Courtesy of Judy Carpenter
A cicada sits on a flower in Union County, Georgia, during the Brood X emergence in May 2021.

“One of the things that cicadas can teach us is that we’re all connected,” says DeAnna Beasley, an assistant professor and integrative ecologist at the University of Tennessee-Chattanooga, who is eagerly waiting to see if the cicadas will emerge in her part of Tennessee. 

And to Michael Raupp, professor emeritus at the University of Maryland, there is an “interesting parallel” between human society’s pandemic cycle from reclusiveness toward reopening and the bugs’ emergence after “living a COVID-like existence for 17 years underground.”

What can we learn from a bug’s life? Here are a few of the lessons we might draw from these small but active insects.

  1. Work beneath the surface. The 17-year cicadas spend the majority of their lives below ground, fulfilling an important ecological function of aerating the soil. In an age of social media, we, people, would do well to remember that much of life’s work takes place beneath the surface, when there is no buzz, when no one is watching. 
  2. Get out when it is warm. The cicadas emerge once the soil temperatures reach around 64 degrees Fahrenheit several inches down. For the cicadas, buried below ground for years, the surfacing comes in the spring. For those of us who have been hidden inside, perhaps buried in our computer screens, the cicadas remind us to, as Professor Raupp says, “get up and out,” especially when it is warm outside.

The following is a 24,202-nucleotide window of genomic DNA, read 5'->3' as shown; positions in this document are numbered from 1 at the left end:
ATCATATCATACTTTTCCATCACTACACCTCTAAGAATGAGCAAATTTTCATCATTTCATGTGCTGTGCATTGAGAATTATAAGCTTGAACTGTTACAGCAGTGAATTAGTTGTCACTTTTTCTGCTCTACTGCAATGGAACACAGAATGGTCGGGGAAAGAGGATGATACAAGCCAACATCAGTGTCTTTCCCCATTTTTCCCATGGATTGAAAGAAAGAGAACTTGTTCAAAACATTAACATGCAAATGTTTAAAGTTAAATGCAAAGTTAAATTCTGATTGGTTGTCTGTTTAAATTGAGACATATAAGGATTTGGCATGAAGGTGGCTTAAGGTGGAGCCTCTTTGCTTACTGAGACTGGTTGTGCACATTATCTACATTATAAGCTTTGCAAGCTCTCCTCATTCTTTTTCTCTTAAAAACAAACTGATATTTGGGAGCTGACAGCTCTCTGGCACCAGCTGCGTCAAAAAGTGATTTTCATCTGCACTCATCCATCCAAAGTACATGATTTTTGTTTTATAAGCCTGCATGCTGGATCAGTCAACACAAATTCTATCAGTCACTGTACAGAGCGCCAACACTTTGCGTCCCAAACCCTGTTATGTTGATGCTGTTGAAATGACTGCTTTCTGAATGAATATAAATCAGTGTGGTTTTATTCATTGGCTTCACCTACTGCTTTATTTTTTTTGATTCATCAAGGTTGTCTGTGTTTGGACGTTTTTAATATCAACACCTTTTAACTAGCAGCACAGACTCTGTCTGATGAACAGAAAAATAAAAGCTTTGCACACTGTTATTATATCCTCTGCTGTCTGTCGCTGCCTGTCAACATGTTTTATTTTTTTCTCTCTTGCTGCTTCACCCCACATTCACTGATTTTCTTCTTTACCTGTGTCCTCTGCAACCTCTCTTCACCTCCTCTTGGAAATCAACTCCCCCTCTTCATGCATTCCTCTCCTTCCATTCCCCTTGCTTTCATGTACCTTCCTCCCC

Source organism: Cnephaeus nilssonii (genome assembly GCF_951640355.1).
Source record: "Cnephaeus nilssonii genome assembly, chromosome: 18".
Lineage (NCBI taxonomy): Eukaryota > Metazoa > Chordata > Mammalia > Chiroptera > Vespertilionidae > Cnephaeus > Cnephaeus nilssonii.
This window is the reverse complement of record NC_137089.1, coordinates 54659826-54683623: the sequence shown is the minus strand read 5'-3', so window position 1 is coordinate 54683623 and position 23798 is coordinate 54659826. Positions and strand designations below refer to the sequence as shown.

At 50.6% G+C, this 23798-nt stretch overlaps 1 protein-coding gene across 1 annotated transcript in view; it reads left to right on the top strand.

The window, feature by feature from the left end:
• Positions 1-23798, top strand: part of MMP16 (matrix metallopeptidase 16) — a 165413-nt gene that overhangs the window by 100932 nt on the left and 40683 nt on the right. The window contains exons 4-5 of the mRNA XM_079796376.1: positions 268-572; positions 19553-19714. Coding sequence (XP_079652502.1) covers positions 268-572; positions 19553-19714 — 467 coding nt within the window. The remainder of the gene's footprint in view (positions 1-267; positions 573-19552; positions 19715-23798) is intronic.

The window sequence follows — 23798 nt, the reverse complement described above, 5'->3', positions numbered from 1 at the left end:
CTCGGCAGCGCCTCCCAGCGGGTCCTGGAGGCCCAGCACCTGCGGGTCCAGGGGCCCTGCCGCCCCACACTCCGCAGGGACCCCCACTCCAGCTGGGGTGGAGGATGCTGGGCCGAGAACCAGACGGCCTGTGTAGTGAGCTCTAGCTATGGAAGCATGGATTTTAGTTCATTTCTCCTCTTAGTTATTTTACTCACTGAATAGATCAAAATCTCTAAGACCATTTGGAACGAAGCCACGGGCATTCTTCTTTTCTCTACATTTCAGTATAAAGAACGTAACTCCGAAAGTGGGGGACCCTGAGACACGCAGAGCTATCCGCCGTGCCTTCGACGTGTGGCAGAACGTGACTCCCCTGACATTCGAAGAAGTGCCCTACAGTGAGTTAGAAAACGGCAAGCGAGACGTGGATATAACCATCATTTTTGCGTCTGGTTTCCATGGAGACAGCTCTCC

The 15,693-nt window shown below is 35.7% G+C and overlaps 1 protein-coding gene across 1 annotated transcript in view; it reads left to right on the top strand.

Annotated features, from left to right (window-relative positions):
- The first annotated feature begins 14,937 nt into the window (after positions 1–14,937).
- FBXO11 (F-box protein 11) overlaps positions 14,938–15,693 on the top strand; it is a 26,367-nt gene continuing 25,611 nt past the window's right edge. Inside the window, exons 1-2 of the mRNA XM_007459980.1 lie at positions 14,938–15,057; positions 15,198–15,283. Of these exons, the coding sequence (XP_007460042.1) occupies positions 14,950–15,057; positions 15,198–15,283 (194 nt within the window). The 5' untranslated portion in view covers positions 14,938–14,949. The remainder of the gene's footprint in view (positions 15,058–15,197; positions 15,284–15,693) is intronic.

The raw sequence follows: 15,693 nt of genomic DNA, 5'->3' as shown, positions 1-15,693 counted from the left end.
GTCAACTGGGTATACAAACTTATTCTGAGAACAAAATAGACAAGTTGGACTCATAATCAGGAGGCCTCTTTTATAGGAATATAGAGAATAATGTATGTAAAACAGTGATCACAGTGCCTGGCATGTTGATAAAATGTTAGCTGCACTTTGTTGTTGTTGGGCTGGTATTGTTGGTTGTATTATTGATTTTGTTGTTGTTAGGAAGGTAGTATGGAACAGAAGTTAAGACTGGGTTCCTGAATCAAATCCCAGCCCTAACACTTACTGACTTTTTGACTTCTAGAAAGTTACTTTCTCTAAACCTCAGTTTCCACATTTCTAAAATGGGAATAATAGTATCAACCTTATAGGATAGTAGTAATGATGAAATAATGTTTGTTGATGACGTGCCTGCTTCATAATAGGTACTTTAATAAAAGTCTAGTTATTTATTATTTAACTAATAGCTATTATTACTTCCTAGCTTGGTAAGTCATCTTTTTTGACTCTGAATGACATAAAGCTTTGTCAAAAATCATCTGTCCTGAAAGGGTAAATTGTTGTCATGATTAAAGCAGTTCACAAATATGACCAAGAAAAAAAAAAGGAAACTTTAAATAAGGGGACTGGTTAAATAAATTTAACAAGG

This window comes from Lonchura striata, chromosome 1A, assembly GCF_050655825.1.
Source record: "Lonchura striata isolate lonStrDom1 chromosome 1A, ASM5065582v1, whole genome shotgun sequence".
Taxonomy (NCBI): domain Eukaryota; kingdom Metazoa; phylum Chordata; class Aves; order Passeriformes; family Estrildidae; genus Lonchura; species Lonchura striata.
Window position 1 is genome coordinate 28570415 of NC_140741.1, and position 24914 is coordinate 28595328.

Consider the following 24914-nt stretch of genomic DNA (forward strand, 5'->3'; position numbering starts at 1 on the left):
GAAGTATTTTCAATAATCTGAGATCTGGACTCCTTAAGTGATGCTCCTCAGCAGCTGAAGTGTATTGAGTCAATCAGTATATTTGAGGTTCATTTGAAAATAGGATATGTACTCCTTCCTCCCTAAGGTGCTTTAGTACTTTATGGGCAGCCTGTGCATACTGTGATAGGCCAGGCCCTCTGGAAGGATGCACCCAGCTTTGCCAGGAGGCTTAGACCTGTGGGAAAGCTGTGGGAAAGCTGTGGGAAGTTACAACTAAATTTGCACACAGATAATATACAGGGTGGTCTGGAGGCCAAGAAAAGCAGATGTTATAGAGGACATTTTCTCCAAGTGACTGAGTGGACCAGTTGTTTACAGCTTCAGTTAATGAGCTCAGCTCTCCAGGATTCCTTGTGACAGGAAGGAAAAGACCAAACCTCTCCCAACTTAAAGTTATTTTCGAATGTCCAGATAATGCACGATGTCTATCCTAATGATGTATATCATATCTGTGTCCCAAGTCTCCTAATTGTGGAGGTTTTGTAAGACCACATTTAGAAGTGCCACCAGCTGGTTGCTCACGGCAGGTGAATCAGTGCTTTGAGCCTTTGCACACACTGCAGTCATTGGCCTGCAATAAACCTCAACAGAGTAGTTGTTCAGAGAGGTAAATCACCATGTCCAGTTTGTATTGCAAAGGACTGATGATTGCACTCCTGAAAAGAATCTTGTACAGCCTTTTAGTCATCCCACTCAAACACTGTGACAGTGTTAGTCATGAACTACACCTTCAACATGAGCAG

3. Rise together. The billions of bugs who push up at around the same time do so for a practical reason, survival. When they rise together, predators become overwhelmed. For a world grown accustomed to division and facing significant challenges ahead, the Brood X cicadas’ emergence can remind us to rise together in order to survive. 
  4. Leave your old self behind, come out of your shell. Once out in the open, often after climbing high up in a tree, the cicadas molt, leaving the shell that once provided protection behind. “It’s just their outer shell that they’ve outgrown,” Professor Beasley says. For people who may be struggling to move forward, and attached to their past protective shell, the cicadas offer inspiration. It is only when the shells are gone that they can fly.
  5. When necessary make some noise. A primary reason the cicadas attract our attention is because of their louder-than-a-lawnmower mating call, which the males make to the females. The bugs don’t spend the majority of their 17-year lives hollering, however. Professor Hinkle calls them “harmless” and “nature’s pruning service,” due to the way their egg-laying habits can affect pencil-thin tree limbs. They’re usually quiet and below the surface. The great noise they make is only for the survival of the species. 

So if the bugs bother you this spring, remember, they’ll be gone in a matter of weeks. That boisterous bumble has a purpose – to replenish the earth, so that one of the world’s wonders can come again, to be eyed, examined, and maybe even enjoyed again 17 years hence.